Actually this doesn’t just apply to weights, but all heavy objects. Only keep heavy objects on raised areas if there is a place to safely secure them, such as how tank racks are designed to safely hold scuba cylinders. If it is choppy out there anything that is not properly stowed can move about, and a weight belt landing on your foot is rarely an enjoyable experience.
Note Dry Areas and Keep Them Dry
Dive boats will usually be drenched by the end of a day’s diving. But there will always be a dry area where divers can store their clothes, towels, food and anything else that shouldn’t get wet. Be careful that you don’t put wet items in the dry area. If you are soaking wet you should wait to dry off a little before entering any dry areas, so you don’t accidently soak the other diver’s possessions.
Don’t be Late
It may sound like common courtesy, but an annoying large percentage of divers seem to think that a 6 am start actually means 6:20 am. When you are shore diving, it rarely matters if you head off a few minutes later than you had agreed on, but when boat diving punctuality is important. Most dive boats have multiple departures throughout the day, and being late could slow down the entire operation. Take note of the meeting times and departure times when booking in for a dive trip. And you should be there BEFORE the meeting time. 5 minutes before is fine, and if everyone is 5 minutes early then the whole operation would run smoother and the boat may even get out a little early! If you think that you won’t be able to make an early start then don’t sign up for the trip. You won’t get a refund as you took a space that another diver could have used. Dive boats will usually not wait more than a couple of minutes for somebody.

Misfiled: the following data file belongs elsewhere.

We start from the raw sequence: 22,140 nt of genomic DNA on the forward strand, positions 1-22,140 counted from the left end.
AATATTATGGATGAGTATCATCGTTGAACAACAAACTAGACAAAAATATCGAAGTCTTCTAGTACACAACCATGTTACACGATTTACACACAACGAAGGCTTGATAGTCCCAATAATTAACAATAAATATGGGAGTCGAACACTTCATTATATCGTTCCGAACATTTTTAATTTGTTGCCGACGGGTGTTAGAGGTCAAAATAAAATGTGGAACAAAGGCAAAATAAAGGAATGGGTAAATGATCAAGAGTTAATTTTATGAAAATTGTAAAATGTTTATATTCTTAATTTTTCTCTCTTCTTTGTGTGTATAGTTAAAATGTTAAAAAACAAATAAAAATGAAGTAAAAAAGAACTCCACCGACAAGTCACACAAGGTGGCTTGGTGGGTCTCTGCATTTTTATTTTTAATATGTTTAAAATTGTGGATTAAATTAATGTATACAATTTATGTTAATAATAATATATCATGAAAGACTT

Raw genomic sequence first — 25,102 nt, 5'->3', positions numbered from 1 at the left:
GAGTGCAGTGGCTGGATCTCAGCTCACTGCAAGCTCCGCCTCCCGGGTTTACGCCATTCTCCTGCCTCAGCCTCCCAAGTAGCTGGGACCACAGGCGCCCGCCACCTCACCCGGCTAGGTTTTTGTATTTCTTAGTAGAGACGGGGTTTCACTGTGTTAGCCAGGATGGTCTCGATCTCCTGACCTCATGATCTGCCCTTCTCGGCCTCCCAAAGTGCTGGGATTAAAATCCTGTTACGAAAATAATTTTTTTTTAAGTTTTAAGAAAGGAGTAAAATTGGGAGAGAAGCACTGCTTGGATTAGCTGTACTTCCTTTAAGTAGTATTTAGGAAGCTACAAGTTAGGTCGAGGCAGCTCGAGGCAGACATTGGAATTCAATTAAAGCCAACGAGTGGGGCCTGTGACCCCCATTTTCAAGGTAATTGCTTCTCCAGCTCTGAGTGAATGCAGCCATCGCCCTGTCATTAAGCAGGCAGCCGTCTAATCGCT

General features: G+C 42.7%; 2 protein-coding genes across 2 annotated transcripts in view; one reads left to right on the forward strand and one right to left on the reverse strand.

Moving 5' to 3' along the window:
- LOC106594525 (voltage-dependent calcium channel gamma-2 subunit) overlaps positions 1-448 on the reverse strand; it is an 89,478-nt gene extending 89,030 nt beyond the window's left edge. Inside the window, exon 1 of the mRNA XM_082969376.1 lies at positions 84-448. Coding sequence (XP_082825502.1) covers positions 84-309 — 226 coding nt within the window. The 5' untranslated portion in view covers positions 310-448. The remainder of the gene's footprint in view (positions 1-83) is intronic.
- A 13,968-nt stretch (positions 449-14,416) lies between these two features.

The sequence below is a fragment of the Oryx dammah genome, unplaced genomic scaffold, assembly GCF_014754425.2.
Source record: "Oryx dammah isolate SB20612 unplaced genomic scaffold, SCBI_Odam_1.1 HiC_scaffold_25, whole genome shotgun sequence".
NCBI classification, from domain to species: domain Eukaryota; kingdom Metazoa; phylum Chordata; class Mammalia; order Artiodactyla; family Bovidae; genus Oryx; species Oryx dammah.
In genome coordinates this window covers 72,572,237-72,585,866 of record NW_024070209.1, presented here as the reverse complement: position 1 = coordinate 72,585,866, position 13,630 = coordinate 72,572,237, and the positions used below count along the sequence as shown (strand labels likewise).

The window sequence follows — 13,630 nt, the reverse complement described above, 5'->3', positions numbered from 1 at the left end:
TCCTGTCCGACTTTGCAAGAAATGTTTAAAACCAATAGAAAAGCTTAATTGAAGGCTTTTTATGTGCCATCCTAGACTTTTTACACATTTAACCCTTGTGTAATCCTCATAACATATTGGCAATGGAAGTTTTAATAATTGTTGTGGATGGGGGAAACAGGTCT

Set up and Check Gear while Traveling to the Dive Site